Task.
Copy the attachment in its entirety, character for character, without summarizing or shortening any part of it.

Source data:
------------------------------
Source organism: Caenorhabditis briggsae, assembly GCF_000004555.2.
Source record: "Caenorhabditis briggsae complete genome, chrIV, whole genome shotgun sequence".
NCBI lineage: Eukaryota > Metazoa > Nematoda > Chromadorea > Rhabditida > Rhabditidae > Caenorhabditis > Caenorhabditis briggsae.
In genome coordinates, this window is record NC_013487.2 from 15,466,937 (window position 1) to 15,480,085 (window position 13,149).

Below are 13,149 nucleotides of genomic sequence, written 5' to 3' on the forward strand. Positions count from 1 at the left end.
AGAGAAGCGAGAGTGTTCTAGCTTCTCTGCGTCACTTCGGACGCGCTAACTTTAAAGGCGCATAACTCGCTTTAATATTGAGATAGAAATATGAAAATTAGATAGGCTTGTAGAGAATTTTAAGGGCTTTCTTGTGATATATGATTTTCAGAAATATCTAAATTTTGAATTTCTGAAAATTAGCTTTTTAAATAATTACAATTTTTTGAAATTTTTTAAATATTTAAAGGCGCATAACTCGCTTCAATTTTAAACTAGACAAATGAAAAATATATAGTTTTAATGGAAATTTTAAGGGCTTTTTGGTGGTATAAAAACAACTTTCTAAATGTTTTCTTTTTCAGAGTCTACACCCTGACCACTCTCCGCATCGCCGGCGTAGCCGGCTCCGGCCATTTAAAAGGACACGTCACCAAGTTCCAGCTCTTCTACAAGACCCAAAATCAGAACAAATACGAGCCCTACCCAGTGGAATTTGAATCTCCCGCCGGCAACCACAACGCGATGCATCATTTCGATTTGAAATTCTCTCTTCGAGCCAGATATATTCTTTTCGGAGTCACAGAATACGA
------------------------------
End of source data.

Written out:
Source organism: Caenorhabditis briggsae, assembly GCF_000004555.2.
Source record: "Caenorhabditis briggsae complete genome, chrIV, whole genome shotgun sequence".
NCBI lineage: Eukaryota > Metazoa > Nematoda > Chromadorea > Rhabditida > Rhabditidae > Caenorhabditis > Caenorhabditis briggsae.
In genome coordinates, this window is record NC_013487.2 from 15,466,937 (window position 1) to 15,480,085 (window position 13,149).

Below are 13,149 nucleotides of genomic sequence, written 5' to 3' on the forward strand. Positions count from 1 at the left end.
AGAGAAGCGAGAGTGTTCTAGCTTCTCTGCGTCACTTCGGACGCGCTAACTTTAAAGGCGCATAACTCGCTTTAATATTGAGATAGAAATATGAAAATTAGATAGGCTTGTAGAGAATTTTAAGGGCTTTCTTGTGATATATGATTTTCAGAAATATCTAAATTTTGAATTTCTGAAAATTAGCTTTTTAAATAATTACAATTTTTTGAAATTTTTTAAATATTTAAAGGCGCATAACTCGCTTCAATTTTAAACTAGACAAATGAAAAATATATAGTTTTAATGGAAATTTTAAGGGCTTTTTGGTGGTATAAAAACAACTTTCTAAATGTTTTCTTTTTCAGAGTCTACACCCTGACCACTCTCCGCATCGCCGGCGTAGCCGGCTCCGGCCATTTAAAAGGACACGTCACCAAGTTCCAGCTCTTCTACAAGACCCAAAATCAGAACAAATACGAGCCCTACCCAGTGGAATTTGAATCTCCCGCCGGCAACCACAACGCGATGCATCATTTCGATTTGAAATTCTCTCTTCGAGCCAGATATATTCTTTTCGGAGTCACAGAATACGA